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ThesaHelp: why does directed search succeed for Thesa

Thesa topic root > ThesaGroup: search with Thesa


--related--
search with Thesa
a preliminary test of directed search
how to find everything relevant to some topic or question
needle-in-a-haystack test of directed search
read-everything test of directed search
information retrieval by following links
information retrieval by relevance
information retrieval by searching

--referenced--
all Thesa topics
map of the Thesa web site

Summary

Recall is the ratio of relevant retrievals to relevant items. Precision is the ratio of relevant items to retrieved items. If a search yields a high precision ratio, it typically has a low recall ratio. The problem worsens as the size of the document collection increases. The classic paper is Blair and Maron's 1985 study of the STAIRS document-retrieval system with 350,000 pages (QuoteRef: blaiDC3_1985 ). They demonstrated that the lawyers who built the collection retrieved less that 20 percent of the relevant documents.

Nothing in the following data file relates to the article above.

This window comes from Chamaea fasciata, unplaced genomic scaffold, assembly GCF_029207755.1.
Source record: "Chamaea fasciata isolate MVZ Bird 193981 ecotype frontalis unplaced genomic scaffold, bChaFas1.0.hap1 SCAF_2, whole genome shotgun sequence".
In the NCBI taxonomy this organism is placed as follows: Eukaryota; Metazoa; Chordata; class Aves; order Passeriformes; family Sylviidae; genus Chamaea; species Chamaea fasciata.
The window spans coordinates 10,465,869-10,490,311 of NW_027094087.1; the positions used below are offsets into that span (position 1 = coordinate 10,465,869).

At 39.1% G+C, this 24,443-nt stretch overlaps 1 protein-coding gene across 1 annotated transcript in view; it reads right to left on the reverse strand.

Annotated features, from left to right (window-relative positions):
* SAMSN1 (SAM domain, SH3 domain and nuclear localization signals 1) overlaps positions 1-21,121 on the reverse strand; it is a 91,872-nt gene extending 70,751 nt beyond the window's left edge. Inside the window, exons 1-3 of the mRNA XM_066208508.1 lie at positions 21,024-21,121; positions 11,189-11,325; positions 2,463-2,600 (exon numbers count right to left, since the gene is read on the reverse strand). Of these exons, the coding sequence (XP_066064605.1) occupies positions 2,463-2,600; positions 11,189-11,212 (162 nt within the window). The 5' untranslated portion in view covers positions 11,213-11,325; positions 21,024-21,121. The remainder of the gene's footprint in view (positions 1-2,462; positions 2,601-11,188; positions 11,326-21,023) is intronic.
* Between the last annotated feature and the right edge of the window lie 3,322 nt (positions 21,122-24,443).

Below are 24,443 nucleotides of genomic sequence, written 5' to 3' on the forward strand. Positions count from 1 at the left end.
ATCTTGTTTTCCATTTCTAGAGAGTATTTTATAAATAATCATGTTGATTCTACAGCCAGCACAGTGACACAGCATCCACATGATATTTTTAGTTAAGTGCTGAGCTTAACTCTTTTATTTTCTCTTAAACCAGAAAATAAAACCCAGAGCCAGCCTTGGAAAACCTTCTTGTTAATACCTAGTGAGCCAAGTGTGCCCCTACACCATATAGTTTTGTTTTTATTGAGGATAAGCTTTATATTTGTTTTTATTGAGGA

Thesa avoids the tradeoff between recall and precision by a directed search for relevant material. The user locates a relevant topic via keywords, and searches the neighborhood of that topic for other relevant topics. Descriptive titles make a directed search practical because the user culls titles that do not appear relevant. Related topics make directed search exhaustive because every topic is near every other topic.

Related up

ThesaHelp: a preliminary test of directed search
ThesaHelp: how to find everything relevant to some topic or question
ThesaHelp: needle-in-a-haystack test of directed search
ThesaHelp: read-everything test of directed search
Topic: information retrieval by following links
Topic: information retrieval by relevance
Topic: information retrieval by searching

Updated barberCB 4/06
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